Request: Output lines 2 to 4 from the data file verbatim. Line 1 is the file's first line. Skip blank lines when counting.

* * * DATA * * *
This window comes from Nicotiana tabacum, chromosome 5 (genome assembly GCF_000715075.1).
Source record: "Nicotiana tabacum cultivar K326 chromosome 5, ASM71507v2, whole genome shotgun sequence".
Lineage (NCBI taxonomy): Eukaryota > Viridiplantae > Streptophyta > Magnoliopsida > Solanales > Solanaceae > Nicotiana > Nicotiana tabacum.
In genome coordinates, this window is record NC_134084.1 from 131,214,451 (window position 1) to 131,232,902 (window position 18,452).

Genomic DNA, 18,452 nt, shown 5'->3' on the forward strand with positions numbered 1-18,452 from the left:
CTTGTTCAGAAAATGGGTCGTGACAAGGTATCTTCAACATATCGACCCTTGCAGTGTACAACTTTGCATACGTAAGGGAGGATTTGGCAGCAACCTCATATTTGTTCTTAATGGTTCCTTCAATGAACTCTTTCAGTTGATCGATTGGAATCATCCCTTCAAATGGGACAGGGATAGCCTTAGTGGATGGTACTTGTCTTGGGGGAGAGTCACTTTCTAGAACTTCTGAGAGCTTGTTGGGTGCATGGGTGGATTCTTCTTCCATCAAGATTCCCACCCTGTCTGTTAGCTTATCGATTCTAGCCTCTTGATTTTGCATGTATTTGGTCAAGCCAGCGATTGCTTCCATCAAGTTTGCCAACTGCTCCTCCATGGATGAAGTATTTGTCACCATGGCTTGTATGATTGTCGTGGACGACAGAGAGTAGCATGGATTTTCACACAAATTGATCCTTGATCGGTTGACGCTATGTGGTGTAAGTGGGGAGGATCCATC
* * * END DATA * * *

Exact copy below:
Source record: "Nicotiana tabacum cultivar K326 chromosome 5, ASM71507v2, whole genome shotgun sequence".
Lineage (NCBI taxonomy): Eukaryota > Viridiplantae > Streptophyta > Magnoliopsida > Solanales > Solanaceae > Nicotiana > Nicotiana tabacum.
In genome coordinates, this window is record NC_134084.1 from 131,214,451 (window position 1) to 131,232,902 (window position 18,452).